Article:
Stanford University and Herbert Hoove
The lecture, given by Dr. John Casper Branner, professor of geology at Stanford University, was entitled "The Bones of the Earth." Branner was an enthusiastic and inspiring speaker, and Lou, whose interest in earth sciences dated back to her hikes through the mountains with her father and that exciting summer when she helped him operate the mine in Acton, was hooked. She decided to enroll at Stanford to study geology under Dr. Branner.
Leland Stanford Junior University was only three years old. It had been founded in 1891 by California Senator and rail baron Leland Stanford in memory of his son, Leland Jr., who had died of typhoid seven years before at the age of fifteen. Located on the 8,800-acre Stanford ranch, the university was thirty miles from San Francisco and seventy-five from Monterey. Its buff sandstone buildings had been designed by architect Frederick Olmsted, who also designed New Yorles Central Park. They were arranged in an open quadrangle, joined by long sandstone arcades with red tile roofs. Grain fields surrounded the campus, punctuated here and there by an occasional live oak or eucalyptus tree. Several horse farms were nearby; Stanford himself raised racehorses. On the northeast corner of the ranch stood a single sequoia -- the tall tree (or palo alto) that gave the community growing up around the campus its name. Tuition at Stanford was free, and from the first the school was fully coeducational.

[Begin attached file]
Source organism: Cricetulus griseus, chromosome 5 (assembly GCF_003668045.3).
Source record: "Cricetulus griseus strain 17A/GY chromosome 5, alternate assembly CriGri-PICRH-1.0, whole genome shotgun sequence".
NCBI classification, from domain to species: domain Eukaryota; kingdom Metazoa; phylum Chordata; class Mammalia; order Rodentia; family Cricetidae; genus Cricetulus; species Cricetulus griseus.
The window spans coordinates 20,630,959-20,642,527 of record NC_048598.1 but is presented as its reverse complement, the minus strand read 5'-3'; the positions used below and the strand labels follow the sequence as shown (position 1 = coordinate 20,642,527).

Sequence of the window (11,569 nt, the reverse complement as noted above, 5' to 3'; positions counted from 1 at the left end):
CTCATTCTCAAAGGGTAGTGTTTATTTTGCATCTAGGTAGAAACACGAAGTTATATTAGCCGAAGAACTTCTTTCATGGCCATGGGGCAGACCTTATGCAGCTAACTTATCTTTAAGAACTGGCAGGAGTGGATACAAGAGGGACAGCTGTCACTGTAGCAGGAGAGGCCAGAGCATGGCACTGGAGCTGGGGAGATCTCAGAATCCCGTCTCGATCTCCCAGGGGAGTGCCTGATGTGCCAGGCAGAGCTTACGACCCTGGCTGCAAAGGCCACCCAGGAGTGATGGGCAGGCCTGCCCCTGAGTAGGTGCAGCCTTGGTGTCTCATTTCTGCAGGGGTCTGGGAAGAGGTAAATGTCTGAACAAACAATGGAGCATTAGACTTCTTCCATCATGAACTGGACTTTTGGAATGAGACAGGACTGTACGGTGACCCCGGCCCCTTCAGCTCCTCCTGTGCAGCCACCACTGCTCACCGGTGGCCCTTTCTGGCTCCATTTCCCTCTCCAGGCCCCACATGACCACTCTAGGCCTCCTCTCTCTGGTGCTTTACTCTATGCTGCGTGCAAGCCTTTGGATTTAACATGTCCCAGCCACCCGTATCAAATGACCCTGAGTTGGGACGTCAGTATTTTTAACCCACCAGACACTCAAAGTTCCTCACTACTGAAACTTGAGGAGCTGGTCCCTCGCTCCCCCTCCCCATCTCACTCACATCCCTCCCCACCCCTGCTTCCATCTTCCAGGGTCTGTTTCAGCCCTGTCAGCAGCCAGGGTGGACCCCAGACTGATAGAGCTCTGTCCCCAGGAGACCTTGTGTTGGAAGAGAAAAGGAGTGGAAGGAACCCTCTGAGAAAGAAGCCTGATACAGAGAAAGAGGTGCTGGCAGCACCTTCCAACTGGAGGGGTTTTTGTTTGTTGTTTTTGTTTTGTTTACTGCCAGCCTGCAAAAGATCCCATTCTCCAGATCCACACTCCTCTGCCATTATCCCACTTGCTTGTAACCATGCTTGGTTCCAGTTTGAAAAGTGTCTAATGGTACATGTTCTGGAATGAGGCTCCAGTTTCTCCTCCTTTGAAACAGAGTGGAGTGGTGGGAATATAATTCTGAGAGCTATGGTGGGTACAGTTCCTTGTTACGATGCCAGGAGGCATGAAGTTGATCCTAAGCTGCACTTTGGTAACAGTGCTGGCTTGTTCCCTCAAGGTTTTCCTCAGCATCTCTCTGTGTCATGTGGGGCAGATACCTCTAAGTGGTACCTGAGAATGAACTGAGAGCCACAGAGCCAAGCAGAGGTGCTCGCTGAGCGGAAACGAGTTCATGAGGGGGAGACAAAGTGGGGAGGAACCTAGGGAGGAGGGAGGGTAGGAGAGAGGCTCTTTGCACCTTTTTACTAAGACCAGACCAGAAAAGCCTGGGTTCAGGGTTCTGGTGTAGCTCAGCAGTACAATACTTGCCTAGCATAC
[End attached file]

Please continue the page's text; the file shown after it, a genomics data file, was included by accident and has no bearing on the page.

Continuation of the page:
When Lou started classes at Stanford in the fall of 1894, many buildings were still under construction, and new departments were being added each year. Ellen Coit Elliott, wife of the school's registrar, complained that the campus looked "exactly like a factory."1 Roble Hall, the women's dormitory, had been built rather